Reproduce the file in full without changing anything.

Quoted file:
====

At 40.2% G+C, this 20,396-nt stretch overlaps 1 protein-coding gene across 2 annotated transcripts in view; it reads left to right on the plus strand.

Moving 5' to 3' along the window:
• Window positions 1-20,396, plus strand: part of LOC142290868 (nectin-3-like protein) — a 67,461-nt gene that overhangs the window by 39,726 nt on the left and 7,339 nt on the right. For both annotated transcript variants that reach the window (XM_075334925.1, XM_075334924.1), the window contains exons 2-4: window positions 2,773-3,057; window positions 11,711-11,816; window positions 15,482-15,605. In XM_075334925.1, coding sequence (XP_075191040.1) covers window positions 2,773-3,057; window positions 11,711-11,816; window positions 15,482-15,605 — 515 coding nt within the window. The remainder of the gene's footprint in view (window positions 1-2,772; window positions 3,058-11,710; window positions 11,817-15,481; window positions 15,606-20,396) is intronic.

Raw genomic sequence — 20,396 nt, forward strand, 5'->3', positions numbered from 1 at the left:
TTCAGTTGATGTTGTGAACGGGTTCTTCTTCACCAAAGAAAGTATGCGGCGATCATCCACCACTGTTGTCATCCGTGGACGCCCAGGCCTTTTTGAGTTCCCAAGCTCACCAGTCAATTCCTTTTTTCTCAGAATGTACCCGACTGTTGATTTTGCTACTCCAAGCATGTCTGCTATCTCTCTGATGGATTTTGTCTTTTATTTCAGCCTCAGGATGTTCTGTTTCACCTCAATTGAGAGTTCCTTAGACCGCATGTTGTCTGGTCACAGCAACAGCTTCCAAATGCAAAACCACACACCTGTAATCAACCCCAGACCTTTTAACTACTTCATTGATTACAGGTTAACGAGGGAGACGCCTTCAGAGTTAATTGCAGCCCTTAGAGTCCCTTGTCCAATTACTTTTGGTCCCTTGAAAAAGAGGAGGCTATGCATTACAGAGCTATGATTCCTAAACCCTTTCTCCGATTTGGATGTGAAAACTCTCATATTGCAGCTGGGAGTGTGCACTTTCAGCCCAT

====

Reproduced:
At 40.2% G+C, this 20,396-nt stretch overlaps 1 protein-coding gene across 2 annotated transcripts in view; it reads left to right on the plus strand.

Moving 5' to 3' along the window:
• Window positions 1-20,396, plus strand: part of LOC142290868 (nectin-3-like protein) — a 67,461-nt gene that overhangs the window by 39,726 nt on the left and 7,339 nt on the right. For both annotated transcript variants that reach the window (XM_075334925.1, XM_075334924.1), the window contains exons 2-4: window positions 2,773-3,057; window positions 11,711-11,816; window positions 15,482-15,605. In XM_075334925.1, coding sequence (XP_075191040.1) covers window positions 2,773-3,057; window positions 11,711-11,816; window positions 15,482-15,605 — 515 coding nt within the window. The remainder of the gene's footprint in view (window positions 1-2,772; window positions 3,058-11,710; window positions 11,817-15,481; window positions 15,606-20,396) is intronic.

Raw genomic sequence — 20,396 nt, forward strand, 5'->3', positions numbered from 1 at the left:
TTCAGTTGATGTTGTGAACGGGTTCTTCTTCACCAAAGAAAGTATGCGGCGATCATCCACCACTGTTGTCATCCGTGGACGCCCAGGCCTTTTTGAGTTCCCAAGCTCACCAGTCAATTCCTTTTTTCTCAGAATGTACCCGACTGTTGATTTTGCTACTCCAAGCATGTCTGCTATCTCTCTGATGGATTTTGTCTTTTATTTCAGCCTCAGGATGTTCTGTTTCACCTCAATTGAGAGTTCCTTAGACCGCATGTTGTCTGGTCACAGCAACAGCTTCCAAATGCAAAACCACACACCTGTAATCAACCCCAGACCTTTTAACTACTTCATTGATTACAGGTTAACGAGGGAGACGCCTTCAGAGTTAATTGCAGCCCTTAGAGTCCCTTGTCCAATTACTTTTGGTCCCTTGAAAAAGAGGAGGCTATGCATTACAGAGCTATGATTCCTAAACCCTTTCTCCGATTTGGATGTGAAAACTCTCATATTGCAGCTGGGAGTGTGCACTTTCAGCCCAT